I underestimated the popularity of wordcloud plots for non-data science individuals, such as my kids, who are eager to impress their elementary school teachers with wordcloud-embedded assignments. That is the motivation for this super short Medium article. I haven’t written anything new in a month. I have been busying with teaching as my big data and marketing analytics (BDMA) course for laurier’s MMA students will end in two weeks.

In just ten lines (counted by RStudio script line index), I show how to create a wordcloud from your chosen “raw” text. The only thing that needs from you is to…

We frequently encounter datasets with missing values (represented as NAs in the data frame). Missing values render useless some part of the data. Why those values are missing is a different story and is beyond the scope of this article. Here we only talk about treatment.

The primary treatment is either to delete the rows with missing values (reducing the No. of observations) or to remove the columns with missing values (giving up some information). Some people are not happy with a reduced dataset, and they replace missing values with summary stats such as means or medians of available values…

You may hear people talking about wide and long type data. What is wide type data? Here is an example of the investment portfolio of five individuals. The first column records individual IDs (1 to 5), and the rest record the amount invested in the three types of assets: stock.market, mutual.fund, and bank.deposit by each individual.

Photo by Aron Visuals on Unsplash

In this short article, I summarize different techniques in data import to R. A spectrum of approaches that trade-off speed vs convenience is presented for my readers to choose from.

Assuming the data files are all stored on Folder F:\BDMA\data\. The most user-friendly data import approach is an interactive method; that is, it allows you to open folders to locate the data file like a regular file-open operation. Make sure you notice a flashing window on the taskbar that invites you to choose the destination file.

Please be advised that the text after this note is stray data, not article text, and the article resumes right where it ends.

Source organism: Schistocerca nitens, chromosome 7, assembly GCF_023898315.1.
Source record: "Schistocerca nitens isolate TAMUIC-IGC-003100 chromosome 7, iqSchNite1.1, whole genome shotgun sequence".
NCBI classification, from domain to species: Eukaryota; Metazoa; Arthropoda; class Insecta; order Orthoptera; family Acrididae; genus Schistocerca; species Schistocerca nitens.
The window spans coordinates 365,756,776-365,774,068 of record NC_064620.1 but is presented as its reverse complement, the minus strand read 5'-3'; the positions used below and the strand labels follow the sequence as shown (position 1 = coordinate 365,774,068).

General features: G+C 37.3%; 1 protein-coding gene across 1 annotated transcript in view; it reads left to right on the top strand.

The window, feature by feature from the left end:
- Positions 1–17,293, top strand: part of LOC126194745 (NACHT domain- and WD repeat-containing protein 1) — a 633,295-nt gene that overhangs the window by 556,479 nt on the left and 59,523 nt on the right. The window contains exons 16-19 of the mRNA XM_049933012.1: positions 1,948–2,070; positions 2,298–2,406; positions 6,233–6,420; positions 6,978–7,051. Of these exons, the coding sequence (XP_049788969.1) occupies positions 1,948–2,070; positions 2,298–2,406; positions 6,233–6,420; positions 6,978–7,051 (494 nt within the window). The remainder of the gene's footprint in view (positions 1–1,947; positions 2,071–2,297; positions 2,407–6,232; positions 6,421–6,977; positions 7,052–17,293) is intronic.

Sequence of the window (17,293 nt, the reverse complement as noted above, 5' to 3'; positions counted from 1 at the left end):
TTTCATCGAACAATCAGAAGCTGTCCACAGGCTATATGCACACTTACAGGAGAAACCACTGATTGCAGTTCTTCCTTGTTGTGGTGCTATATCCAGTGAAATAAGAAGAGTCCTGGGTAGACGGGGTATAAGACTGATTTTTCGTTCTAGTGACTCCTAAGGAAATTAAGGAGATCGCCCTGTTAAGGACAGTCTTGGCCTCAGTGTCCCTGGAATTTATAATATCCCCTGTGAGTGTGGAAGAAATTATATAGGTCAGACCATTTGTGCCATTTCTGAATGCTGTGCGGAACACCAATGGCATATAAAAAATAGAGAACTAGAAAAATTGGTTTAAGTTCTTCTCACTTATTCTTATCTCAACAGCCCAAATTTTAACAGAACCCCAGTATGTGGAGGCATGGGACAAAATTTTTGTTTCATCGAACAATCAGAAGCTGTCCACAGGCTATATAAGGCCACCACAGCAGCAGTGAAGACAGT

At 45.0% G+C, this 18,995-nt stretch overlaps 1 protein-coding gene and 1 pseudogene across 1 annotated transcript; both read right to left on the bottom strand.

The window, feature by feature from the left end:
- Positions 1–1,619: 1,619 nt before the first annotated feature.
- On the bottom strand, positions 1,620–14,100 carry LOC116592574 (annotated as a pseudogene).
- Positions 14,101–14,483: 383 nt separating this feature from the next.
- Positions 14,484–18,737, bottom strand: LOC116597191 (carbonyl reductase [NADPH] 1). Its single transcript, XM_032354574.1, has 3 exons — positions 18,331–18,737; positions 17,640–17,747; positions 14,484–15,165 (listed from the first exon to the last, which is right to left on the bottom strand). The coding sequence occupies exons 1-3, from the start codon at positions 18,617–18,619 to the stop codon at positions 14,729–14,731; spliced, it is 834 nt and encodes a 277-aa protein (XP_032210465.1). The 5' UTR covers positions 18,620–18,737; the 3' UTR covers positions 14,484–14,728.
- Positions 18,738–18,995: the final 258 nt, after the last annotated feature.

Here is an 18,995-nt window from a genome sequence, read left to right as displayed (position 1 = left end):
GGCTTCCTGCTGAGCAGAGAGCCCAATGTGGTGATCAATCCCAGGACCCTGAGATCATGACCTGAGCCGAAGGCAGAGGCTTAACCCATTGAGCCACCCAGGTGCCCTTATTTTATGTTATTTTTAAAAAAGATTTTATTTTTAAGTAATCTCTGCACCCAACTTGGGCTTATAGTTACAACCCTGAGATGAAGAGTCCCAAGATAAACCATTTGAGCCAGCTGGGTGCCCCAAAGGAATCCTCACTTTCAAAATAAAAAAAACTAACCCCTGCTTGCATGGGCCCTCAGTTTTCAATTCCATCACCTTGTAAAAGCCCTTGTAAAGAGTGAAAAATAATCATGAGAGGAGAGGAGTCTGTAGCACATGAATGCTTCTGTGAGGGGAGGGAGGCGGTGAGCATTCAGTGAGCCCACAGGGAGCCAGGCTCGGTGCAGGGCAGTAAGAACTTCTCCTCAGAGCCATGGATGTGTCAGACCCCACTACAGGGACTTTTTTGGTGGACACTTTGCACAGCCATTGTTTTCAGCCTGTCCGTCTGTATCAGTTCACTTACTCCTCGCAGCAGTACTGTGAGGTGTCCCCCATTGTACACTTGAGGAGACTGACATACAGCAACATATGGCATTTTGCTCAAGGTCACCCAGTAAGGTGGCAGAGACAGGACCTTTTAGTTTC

Another you-import-what-you-see approach is through copy & paste.

Suppose you want ‘directly’ copy…

I have introduced pipe operations in Part 1. I will walk through the other powerful weapon in R programming: functions. The idea is that, anything you expect to do multiple times, you shall consider using functions, e.g., to run multiple multiple regressions, or to make a series of similar plots. With pipe operations embedded within functions, you really take full advantage of R programming.

Let's begin with a simple example. Suppose you are given a small arithmetic homework by your kid to find out the sum of squares of all the integers between a given number, say 4, and 100…

Yes, that’s correct. R beginners can quickly upgrade their R programming capabilities by mastering two things: pipe operations (%>%) and write-your-own functions, for plotting, data wrangling, regression results extraction, and many more.

Suppose you just started to learn how to empower R for your work-like some of my MBA students who heard of MSE for the first from me, and now you are happy for writing code in R-Studio that work, e.g., run a logistic regression-based classification. In that case, it is time to accelerate your R coding skills. I mean to do the same job with easier, shorter, clearer…

R users still use Excel, particularly when working with people who solely rely on Excel. The task to share analytical results generated by R to Excel is frequent in many organizations. Hence, a convenient and versatile passage between R and Excel is highly desirable. Here is how to establish such a passage.

Although R allows exporting results to csv format, which Excel can open, several major challenges remain. First, you can insert only one sheet to a csv file, no more. Second, all non-standard characters (e.g., Chinese or Japanese) are not displayed properly because csv files cannot deal with Unicode/UTF-8…


I a marketing professor and I teach BDMA (big data and marketing analytics) at Lazaridis School of Business, Wilfrid Laurier University, in Waterloo, Canada.

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